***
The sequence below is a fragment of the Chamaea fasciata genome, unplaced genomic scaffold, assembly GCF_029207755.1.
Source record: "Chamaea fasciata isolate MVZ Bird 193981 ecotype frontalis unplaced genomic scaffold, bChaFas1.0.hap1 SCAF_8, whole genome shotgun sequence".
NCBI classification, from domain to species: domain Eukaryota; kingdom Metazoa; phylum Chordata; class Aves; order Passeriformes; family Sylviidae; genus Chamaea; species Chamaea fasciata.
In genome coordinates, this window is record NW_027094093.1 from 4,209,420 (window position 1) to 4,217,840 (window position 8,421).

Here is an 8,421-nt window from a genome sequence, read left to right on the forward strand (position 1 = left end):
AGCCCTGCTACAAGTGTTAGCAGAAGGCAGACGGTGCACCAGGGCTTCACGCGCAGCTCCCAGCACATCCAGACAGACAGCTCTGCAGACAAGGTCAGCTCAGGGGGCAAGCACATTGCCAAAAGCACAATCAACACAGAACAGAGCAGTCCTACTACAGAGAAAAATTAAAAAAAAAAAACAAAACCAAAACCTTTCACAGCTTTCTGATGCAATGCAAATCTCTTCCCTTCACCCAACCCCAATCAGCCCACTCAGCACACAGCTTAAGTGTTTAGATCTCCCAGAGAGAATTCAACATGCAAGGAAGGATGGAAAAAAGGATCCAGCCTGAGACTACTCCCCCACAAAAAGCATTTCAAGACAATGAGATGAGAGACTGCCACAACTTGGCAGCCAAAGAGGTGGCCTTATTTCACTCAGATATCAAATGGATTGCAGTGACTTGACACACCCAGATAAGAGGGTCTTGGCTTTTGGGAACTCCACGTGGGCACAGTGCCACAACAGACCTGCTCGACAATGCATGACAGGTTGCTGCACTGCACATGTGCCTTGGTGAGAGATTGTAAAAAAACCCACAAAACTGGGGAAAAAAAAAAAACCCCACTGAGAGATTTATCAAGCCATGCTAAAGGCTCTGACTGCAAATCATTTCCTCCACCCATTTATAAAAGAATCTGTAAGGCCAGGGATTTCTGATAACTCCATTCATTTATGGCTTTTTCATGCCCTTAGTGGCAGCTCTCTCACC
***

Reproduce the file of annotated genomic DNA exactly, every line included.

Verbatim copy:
The sequence below is a fragment of the Chamaea fasciata genome, unplaced genomic scaffold, assembly GCF_029207755.1.
Source record: "Chamaea fasciata isolate MVZ Bird 193981 ecotype frontalis unplaced genomic scaffold, bChaFas1.0.hap1 SCAF_8, whole genome shotgun sequence".
NCBI classification, from domain to species: domain Eukaryota; kingdom Metazoa; phylum Chordata; class Aves; order Passeriformes; family Sylviidae; genus Chamaea; species Chamaea fasciata.
In genome coordinates, this window is record NW_027094093.1 from 4,209,420 (window position 1) to 4,217,840 (window position 8,421).

Here is an 8,421-nt window from a genome sequence, read left to right on the forward strand (position 1 = left end):
AGCCCTGCTACAAGTGTTAGCAGAAGGCAGACGGTGCACCAGGGCTTCACGCGCAGCTCCCAGCACATCCAGACAGACAGCTCTGCAGACAAGGTCAGCTCAGGGGGCAAGCACATTGCCAAAAGCACAATCAACACAGAACAGAGCAGTCCTACTACAGAGAAAAATTAAAAAAAAAAAACAAAACCAAAACCTTTCACAGCTTTCTGATGCAATGCAAATCTCTTCCCTTCACCCAACCCCAATCAGCCCACTCAGCACACAGCTTAAGTGTTTAGATCTCCCAGAGAGAATTCAACATGCAAGGAAGGATGGAAAAAAGGATCCAGCCTGAGACTACTCCCCCACAAAAAGCATTTCAAGACAATGAGATGAGAGACTGCCACAACTTGGCAGCCAAAGAGGTGGCCTTATTTCACTCAGATATCAAATGGATTGCAGTGACTTGACACACCCAGATAAGAGGGTCTTGGCTTTTGGGAACTCCACGTGGGCACAGTGCCACAACAGACCTGCTCGACAATGCATGACAGGTTGCTGCACTGCACATGTGCCTTGGTGAGAGATTGTAAAAAAACCCACAAAACTGGGGAAAAAAAAAAAACCCCACTGAGAGATTTATCAAGCCATGCTAAAGGCTCTGACTGCAAATCATTTCCTCCACCCATTTATAAAAGAATCTGTAAGGCCAGGGATTTCTGATAACTCCATTCATTTATGGCTTTTTCATGCCCTTAGTGGCAGCTCTCTCACC